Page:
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Old 10-19-2013, 02:35 PM
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1885 bpcr

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Earlier in the year i posted some photos of a receiver and a blank. I asked for some opinions and got a lot of great ones. Now I have finally collected all the parts, and I am now 1.5 weeks into the project.

This is what I know so far about the rifle in hand. It is a first series Highwall, made by winchester before 1900. It was originally a 32 or 35 calibre black powder, and it was supplied from the factory with the original trigger design, and mainspring design where it attached to the bottom of the barrel instead of the plunger design. The upper tang has no badge which proves it's early birth, and the only markings I can find on it, is a P to the left of the barrel on the face of the receiver, and the calibre's on the extractor. Thats it!

So here is what I've done to it to raise it to its former glory. The tang had to be cut, and a new one welded on due to the radical modifications done to it previously to make it a 219 D. Wasp. The breach block was converted back to BP Centerfire with the original firing pin design, then the breach block was milled square to fit the barrel tennon, and receiver races. Then the extractor was modified to fit the bigger 45 Sharps cartridge. The #3 profile barrel was chambered to 45-90 to use Lead Cast paper patch bullets, and the crown was cut at 90 degrees to mimic the original crowning techniques. I still haven't found a proper rear sight for the barrel, and the front sight is a Lyman for the time being till my Spirit Level Globe arrives. The rear sight is a Lee Shavers, but i'm having to modify the spring to allow the sight to tilt forward for long distance shooting. The Sight radius is exactly 34" when properly adjusted and the rifle as is weights 10.8 lbs. I still have to put a lead ingot in the buttstock to move the balance point closer to the receiver. The fore end is attached VIA a beveled bedding block that is attached to the barrel with two 10-32 screws. The eschutcheon was then fabricated and inletted into the fore end, then rounded to make the grip smooth and sturdy. Although the front stock looks as though it goes into the receiver, it touches the receiver in no way, to allow me to have a sort of free floating barrel. This is a Steven Dodd Hughes idea I implemented and It turned out very well. THe last finishing touch on the metal was timing the screws. All internal and external screws are timed to flow together with the lines of the rifle.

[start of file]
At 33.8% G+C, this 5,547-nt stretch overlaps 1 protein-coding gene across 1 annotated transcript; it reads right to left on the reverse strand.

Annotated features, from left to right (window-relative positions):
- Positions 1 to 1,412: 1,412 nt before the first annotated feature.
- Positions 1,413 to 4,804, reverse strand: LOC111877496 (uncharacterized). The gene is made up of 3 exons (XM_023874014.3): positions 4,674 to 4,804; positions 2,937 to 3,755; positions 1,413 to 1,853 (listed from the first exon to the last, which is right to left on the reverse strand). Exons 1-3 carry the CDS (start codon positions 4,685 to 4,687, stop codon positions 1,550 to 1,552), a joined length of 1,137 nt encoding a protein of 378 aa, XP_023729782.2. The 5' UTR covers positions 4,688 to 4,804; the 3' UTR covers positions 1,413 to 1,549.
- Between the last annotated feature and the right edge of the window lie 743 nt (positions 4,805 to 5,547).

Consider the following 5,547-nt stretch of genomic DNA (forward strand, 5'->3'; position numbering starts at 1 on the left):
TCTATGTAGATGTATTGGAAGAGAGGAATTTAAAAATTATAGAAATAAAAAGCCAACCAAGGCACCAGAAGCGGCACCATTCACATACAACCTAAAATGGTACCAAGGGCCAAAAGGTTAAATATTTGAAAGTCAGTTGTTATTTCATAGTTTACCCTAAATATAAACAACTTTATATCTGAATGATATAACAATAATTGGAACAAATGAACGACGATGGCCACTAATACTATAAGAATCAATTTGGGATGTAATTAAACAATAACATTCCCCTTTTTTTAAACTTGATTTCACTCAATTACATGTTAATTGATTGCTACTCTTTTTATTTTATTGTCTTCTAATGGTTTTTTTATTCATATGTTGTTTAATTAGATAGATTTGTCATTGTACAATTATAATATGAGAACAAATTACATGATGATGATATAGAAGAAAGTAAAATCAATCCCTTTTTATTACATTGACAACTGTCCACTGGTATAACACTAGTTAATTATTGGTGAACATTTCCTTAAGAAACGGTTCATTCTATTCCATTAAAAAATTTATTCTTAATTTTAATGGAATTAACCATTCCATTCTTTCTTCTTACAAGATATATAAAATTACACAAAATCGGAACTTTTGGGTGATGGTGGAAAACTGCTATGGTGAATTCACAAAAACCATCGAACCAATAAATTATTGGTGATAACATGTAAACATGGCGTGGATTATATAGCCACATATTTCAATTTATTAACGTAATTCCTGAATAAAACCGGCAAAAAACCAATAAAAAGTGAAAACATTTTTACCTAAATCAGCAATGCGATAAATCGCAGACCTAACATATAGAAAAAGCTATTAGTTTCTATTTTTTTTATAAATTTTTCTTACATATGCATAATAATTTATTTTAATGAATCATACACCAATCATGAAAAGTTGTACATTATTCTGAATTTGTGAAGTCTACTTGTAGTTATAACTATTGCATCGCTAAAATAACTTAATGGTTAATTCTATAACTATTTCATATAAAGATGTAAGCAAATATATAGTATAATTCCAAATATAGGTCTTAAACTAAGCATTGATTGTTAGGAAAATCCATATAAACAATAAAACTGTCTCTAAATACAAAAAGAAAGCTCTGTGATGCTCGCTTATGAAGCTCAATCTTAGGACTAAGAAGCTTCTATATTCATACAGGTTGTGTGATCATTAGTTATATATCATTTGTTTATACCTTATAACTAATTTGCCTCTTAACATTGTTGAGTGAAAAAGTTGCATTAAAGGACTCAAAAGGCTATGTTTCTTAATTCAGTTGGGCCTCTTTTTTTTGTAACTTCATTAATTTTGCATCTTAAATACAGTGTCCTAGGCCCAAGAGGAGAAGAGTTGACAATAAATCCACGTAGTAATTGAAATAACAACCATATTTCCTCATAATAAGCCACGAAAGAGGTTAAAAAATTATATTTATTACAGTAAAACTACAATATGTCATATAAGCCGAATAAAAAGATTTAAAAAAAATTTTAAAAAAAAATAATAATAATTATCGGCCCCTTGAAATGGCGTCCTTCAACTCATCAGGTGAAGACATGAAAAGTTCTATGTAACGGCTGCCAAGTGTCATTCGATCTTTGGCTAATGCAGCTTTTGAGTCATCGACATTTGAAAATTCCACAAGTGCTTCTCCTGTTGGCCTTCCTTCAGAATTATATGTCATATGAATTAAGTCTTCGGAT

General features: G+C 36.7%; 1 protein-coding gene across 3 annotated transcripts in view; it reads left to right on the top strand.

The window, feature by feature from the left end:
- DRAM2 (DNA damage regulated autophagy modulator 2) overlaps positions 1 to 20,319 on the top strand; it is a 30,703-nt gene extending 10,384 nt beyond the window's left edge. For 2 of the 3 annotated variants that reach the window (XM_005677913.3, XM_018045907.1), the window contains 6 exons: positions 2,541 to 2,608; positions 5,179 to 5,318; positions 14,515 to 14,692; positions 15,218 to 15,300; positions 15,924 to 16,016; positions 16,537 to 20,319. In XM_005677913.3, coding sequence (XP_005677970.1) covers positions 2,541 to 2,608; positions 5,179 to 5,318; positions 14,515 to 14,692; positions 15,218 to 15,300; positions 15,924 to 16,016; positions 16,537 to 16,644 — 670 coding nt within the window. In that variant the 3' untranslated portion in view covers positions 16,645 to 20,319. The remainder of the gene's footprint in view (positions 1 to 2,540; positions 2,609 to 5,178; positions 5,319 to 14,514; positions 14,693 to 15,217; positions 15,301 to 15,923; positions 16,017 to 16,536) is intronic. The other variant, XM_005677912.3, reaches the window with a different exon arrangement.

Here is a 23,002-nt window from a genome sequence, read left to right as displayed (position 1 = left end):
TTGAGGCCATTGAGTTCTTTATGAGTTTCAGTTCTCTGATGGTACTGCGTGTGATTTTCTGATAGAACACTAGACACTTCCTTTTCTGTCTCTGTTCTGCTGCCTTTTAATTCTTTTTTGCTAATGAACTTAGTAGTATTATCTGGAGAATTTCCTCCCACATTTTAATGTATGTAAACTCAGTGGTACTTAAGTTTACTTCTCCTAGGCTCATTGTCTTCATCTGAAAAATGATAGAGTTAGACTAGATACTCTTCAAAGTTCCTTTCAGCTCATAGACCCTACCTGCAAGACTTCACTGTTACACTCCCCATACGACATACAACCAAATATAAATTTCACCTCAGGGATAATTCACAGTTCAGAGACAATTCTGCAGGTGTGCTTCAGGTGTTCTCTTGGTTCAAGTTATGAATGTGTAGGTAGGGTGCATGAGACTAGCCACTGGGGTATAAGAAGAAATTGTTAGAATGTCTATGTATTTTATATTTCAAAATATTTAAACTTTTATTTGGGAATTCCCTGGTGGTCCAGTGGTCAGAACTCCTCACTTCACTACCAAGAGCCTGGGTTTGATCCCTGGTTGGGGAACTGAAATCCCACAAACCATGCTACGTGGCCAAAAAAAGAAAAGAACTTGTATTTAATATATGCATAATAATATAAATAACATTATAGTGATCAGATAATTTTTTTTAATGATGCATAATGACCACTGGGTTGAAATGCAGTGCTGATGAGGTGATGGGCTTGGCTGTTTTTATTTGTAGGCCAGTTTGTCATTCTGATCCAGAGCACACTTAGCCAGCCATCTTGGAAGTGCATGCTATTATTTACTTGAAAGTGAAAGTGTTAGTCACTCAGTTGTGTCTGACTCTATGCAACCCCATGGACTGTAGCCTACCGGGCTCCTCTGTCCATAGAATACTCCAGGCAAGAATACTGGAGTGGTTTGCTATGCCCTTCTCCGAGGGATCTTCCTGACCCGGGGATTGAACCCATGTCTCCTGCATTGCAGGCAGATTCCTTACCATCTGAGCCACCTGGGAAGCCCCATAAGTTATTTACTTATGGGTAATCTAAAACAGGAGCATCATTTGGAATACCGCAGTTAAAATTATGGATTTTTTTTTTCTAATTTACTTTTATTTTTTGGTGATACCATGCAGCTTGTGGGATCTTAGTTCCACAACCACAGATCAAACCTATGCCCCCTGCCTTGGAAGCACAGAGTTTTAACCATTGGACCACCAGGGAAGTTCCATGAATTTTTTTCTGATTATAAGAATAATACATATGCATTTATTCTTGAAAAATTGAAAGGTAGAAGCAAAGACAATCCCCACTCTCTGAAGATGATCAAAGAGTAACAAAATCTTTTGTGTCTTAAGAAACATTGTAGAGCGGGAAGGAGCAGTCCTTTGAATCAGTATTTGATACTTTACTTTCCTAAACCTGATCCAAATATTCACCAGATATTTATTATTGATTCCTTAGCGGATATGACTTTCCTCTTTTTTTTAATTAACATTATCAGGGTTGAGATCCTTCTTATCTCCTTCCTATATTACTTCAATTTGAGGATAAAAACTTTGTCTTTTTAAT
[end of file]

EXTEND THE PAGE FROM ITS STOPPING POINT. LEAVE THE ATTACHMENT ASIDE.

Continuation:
Final part of the fitting, is I am taking it out to shoot today and tomorrow to allow me to shave down the cheek piece till it is just right.

Here are some picks of the unfinished product.

Here it is with a little water on the stock to highlight the grain.
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